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What would you ask a dietitian?

(4 Posts)
ChloeDietitian1 Mon 20-Feb-17 21:22:57


I'm a UK-based paediatric dietitian and I'm looking to start a blog.

As I'm based in a hospital, most of my patients i see are clinically unwell so I rarely get to answer niggly questions that mums (and dads!) may have which GPs and HVs don't always know the answer to.

I'd be grateful if any of you have any general questions re infant feeding/children's diet etc etc that I could base blog topics on where I discuss the evidence so you guys as parents can make an informed decision.


Blumkin Mon 20-Feb-17 21:39:35

Oh, i have millions of questions I could ask you, like;

Is it really bad to put a small half teaspoon of sugar over weetabix in the morning? My DC either have porridge or weetabix for breakfast with some fruit thrown in but only eat all of it if its been sweetened a bit, and then if they don't eat it all they get hungry and demand snacks.

Portion sizes. I have a permanently hungry 7 year old. She's healthy, active, eats a good diet with loads of fruit/veg and variety but eats mountains of it. I cannot fill her up. Her bmi is still within normal, but very near the top end. She has loads of carbs and protein (school dinners then food at home) but is just so hungry all the time

Are fruit shoots the work of the devil? Mumsnet seems to think so.

Hidden sugar in food marketed at kids, with loads of health benefits advertised to parents (e.g. nestle cereals have a huge green banner on top off the box saying its wholegrain, with added vitamins and iron but then they don't shout about the 25% sugar content)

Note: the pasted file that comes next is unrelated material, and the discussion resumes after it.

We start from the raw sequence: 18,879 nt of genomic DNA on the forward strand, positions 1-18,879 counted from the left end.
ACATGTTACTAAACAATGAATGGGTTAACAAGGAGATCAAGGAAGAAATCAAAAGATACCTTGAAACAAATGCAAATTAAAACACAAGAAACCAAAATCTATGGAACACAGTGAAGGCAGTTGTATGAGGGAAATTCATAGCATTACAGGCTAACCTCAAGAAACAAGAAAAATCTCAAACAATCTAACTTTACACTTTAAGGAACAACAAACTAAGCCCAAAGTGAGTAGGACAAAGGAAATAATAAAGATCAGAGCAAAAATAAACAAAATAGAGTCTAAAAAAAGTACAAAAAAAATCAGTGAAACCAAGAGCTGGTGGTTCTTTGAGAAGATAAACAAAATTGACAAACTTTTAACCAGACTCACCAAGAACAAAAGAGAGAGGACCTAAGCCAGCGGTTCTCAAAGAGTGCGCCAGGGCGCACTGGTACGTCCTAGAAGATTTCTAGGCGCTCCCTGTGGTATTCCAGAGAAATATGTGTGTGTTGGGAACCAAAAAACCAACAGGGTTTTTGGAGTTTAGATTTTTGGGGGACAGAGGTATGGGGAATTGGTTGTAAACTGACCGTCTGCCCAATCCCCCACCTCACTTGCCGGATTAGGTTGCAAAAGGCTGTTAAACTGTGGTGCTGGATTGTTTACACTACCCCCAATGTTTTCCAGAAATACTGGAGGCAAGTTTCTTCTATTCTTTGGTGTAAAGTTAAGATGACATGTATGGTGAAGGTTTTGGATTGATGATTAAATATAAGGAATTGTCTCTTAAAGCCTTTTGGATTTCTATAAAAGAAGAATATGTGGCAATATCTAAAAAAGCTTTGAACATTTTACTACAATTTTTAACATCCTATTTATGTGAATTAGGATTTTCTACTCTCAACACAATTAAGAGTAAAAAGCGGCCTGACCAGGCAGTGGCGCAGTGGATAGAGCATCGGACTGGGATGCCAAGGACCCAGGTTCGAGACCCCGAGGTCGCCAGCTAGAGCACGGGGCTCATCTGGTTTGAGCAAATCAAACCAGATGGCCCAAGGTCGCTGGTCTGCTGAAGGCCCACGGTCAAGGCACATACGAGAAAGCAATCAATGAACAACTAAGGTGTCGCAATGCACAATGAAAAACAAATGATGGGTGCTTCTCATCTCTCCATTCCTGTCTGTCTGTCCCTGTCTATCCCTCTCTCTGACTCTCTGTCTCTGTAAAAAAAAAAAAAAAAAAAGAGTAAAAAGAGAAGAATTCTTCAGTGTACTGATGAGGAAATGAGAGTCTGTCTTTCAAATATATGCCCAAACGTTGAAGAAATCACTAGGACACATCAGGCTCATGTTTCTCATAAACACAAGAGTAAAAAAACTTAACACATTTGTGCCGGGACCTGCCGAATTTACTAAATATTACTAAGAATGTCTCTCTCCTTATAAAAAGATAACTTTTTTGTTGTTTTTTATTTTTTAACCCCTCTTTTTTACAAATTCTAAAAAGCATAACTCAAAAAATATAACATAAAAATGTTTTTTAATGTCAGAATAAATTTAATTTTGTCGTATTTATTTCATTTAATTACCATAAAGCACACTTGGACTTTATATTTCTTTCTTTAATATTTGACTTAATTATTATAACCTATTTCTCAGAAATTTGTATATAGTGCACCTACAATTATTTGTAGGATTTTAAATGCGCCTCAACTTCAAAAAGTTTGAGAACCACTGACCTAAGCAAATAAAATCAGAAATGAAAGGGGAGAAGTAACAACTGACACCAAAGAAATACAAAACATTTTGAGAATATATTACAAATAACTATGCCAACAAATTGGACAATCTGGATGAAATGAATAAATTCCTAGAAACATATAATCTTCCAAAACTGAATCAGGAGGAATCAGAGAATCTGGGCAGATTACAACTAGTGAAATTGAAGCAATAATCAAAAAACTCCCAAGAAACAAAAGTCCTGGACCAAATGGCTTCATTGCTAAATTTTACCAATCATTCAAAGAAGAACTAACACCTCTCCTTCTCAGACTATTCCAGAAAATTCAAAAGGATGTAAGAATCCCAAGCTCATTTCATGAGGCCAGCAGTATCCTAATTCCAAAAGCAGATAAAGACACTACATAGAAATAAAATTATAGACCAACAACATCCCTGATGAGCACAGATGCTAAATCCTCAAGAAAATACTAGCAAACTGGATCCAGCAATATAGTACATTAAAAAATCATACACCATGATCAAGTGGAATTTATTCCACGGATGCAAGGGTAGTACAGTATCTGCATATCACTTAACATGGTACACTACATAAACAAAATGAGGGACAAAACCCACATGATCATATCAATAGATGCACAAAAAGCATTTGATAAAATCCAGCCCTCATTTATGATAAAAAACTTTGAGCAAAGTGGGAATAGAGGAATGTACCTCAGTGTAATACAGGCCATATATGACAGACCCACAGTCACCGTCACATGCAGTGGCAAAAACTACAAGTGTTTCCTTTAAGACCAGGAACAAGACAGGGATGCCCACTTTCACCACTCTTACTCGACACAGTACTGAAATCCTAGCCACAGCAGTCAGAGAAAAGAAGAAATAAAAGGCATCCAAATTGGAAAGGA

Blumkin Mon 20-Feb-17 21:42:20

Oh, and how many packets of crisps (cheesy puffs are a big favourite) per week is too much? I know the perfect diet would have none but that's a bit unrealistic with kids parties, etc.

Starface Mon 20-Feb-17 21:50:25

Realistic suggestions for increasing protein intake taking into account a) the time constraints of a busy family life and b) a restricted diet - e.g. veggie or halal or kosher, where it is not easy to get it from lean meat bought in a supermarket.

It is too easy to slip into a carb heavy diet.

I think also something about overcoming resistance in toddlers/pre schoolers who just will not eat what is necessary for a balanced diet. What is the best approach here?

Maybe something about managing weight/ obesity without encouraging eating disorders. How can we talk about healthy eating without making food a massive source of anxiety?

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